Kishore Kumar, The Legend Who Sang And Time Took A Break To Listen

There are singers and then there is Kishore Kumar. His original name was Abhas Kumar Ganguly and he was born on August 4, 1929 in Khandwa, British India. He was an unschooled singer who had no classical training but was a skilled imitator, interpreter, and innovator. He didn’t just have a beautiful voice that could make any song come alive, he was also an actor who excelled at comedy.

Kishore Kumar was famous for his eccentricities and quirky personality. Few know that Kishore Da still owes five rupees and 12 paise which he immortalized this fact in that famous song Paanch Rupaiya Barah Anna from the 1958 film, Chalti Ka Naam Gaadi, to his college canteen. He once put up a signboard saying ‘Beware of Kishore’ on the door of his Warden Road, Mumbai flat. At the doorstep of his home in Madhya Pradesh, he once put a board saying ‘Mental Hospital’ instead of the family nameplate. He sang many songs for Rajesh Khanna and other renowned actors from the 60s- 80s and became such a master at capturing the mannerisms of the actors in his songs.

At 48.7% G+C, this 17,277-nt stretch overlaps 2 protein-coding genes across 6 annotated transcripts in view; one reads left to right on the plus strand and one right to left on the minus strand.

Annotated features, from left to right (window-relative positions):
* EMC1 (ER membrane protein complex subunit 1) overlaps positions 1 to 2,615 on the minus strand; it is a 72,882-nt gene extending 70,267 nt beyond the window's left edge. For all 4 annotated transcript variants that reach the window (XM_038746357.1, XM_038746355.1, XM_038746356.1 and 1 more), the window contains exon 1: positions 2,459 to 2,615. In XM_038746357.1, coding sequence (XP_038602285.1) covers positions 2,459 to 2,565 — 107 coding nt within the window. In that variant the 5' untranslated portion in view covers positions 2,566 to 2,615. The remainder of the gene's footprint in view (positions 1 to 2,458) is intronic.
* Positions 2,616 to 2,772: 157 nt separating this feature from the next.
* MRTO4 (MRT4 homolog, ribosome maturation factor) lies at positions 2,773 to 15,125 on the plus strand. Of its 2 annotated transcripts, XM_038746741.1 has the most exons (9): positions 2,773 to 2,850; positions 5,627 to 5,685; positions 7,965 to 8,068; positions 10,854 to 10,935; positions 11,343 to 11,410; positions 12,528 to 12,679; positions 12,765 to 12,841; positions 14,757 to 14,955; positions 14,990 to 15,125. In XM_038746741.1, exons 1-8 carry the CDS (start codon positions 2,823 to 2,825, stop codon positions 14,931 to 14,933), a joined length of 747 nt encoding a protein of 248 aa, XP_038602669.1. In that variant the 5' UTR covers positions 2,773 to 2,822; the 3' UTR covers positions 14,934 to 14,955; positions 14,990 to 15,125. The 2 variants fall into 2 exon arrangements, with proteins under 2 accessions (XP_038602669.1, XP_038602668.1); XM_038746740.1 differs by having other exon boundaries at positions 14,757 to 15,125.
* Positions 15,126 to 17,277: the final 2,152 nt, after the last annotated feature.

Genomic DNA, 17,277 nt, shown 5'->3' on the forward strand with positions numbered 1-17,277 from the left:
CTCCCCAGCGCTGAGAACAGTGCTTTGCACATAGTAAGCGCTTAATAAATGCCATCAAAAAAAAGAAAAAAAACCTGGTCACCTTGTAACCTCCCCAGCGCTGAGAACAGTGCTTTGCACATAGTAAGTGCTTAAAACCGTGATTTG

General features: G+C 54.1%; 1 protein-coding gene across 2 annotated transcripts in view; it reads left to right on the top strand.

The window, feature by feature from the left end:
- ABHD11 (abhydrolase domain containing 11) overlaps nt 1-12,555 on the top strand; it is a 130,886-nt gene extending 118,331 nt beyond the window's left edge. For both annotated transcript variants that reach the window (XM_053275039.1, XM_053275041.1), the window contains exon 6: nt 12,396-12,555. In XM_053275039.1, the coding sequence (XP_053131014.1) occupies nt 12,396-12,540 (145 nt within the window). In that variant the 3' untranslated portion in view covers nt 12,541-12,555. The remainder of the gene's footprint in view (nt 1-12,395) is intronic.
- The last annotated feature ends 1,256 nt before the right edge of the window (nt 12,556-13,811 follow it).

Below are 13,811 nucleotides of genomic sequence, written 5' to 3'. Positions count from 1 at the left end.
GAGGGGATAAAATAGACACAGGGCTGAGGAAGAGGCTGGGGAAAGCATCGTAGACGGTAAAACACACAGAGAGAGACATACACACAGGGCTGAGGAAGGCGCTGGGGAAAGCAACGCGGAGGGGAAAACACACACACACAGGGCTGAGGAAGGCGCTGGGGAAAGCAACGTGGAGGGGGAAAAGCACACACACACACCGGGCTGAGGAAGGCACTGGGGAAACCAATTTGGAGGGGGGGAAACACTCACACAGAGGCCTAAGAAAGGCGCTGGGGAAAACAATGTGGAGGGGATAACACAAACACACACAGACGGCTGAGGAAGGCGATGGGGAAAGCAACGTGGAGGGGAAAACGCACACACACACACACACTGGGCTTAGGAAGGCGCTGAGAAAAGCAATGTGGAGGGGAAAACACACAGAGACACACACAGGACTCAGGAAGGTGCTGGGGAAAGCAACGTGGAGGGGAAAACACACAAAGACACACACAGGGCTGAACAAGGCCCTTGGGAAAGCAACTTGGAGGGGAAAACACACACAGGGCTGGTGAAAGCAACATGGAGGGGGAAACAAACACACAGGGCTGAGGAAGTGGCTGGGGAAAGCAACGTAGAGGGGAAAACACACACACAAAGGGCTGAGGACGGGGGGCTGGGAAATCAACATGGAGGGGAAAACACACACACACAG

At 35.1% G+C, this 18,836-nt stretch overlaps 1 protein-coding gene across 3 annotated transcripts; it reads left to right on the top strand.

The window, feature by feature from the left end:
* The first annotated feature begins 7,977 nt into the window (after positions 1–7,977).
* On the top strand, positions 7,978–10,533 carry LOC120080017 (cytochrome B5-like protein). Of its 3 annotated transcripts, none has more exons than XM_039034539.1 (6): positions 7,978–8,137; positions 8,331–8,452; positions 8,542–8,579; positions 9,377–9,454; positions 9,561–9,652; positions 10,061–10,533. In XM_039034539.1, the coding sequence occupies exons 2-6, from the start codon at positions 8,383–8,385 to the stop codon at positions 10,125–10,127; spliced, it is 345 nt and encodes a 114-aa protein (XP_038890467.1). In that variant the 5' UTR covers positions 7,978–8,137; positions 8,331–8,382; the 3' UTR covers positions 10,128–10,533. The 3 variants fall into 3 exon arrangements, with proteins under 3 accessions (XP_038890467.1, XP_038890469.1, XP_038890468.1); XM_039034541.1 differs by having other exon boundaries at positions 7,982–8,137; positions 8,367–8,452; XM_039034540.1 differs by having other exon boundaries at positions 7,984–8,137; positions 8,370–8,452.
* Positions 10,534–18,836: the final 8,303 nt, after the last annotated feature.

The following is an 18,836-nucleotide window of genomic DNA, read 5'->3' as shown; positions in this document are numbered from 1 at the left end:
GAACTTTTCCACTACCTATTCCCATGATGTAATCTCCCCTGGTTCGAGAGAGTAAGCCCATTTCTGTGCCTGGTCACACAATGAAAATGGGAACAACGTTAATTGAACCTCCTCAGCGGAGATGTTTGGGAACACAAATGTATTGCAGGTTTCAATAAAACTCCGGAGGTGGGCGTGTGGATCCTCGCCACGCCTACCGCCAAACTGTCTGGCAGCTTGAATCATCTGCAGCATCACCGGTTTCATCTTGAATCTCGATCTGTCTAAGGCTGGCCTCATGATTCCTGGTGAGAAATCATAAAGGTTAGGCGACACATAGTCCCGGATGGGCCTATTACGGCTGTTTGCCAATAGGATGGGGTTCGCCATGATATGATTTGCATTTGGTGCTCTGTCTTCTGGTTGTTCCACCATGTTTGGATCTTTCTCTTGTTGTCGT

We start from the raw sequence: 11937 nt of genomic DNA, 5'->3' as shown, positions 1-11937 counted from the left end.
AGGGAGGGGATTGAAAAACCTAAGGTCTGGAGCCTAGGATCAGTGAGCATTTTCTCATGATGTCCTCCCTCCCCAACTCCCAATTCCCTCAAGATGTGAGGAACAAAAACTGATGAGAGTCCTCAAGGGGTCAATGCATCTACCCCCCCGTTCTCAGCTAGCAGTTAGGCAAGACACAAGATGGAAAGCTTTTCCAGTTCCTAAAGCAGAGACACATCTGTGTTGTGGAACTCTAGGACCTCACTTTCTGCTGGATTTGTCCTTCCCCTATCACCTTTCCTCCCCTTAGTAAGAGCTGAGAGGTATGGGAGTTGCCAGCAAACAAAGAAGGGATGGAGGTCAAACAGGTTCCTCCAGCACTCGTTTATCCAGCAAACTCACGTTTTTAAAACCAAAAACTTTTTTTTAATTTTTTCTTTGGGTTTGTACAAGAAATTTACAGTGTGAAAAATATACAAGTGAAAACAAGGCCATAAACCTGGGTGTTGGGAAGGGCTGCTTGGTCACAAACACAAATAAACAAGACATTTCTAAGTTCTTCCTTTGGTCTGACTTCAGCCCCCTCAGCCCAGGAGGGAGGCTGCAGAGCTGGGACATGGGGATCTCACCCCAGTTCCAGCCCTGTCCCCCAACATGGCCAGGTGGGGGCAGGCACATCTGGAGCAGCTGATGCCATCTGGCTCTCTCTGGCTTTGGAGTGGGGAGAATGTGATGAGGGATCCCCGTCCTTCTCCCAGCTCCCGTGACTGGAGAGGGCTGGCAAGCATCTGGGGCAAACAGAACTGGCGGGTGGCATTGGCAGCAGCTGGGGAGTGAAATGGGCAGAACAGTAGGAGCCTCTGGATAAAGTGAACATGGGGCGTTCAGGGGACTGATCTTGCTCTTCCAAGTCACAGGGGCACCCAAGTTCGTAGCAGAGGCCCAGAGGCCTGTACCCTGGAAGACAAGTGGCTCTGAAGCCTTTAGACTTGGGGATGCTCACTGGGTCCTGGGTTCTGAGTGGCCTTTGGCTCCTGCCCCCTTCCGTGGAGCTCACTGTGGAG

Kishore Kumar was known to be very particular about his remuneration. He reportedly kept shaving off parts of his mustache and hair till he was paid his entire fee by the producer. But very few are aware that he refused to take fees from acclaimed filmmaker Satyajit Ray for singing in his 1964 film, Charulata. When Ray ran into financial trouble during the making of the iconic Pather Panchali, and was even contemplating giving up the project, it was Kishore Kumar who helped him out with Rs 5000 that got the film back on track.

His denial to endorse then Prime Minister Indira Gandhi’s 20-point programme led to his ban on Vividh Bharti and All India Radio during the Emergency period of 1975-1977.

Kumar was a loner; in an interview with Pritish Nandy (1985) he said that he had no friends—he preferred talking to his trees instead. Once, when a reporter made a comment about how lonely he must be, Kumar took her to his garden, named some of the trees there, and introduced them to the reporter as his closest friends. A musical genius who made madness fashionable, Kishore Kumar left behind an unmatched legacy.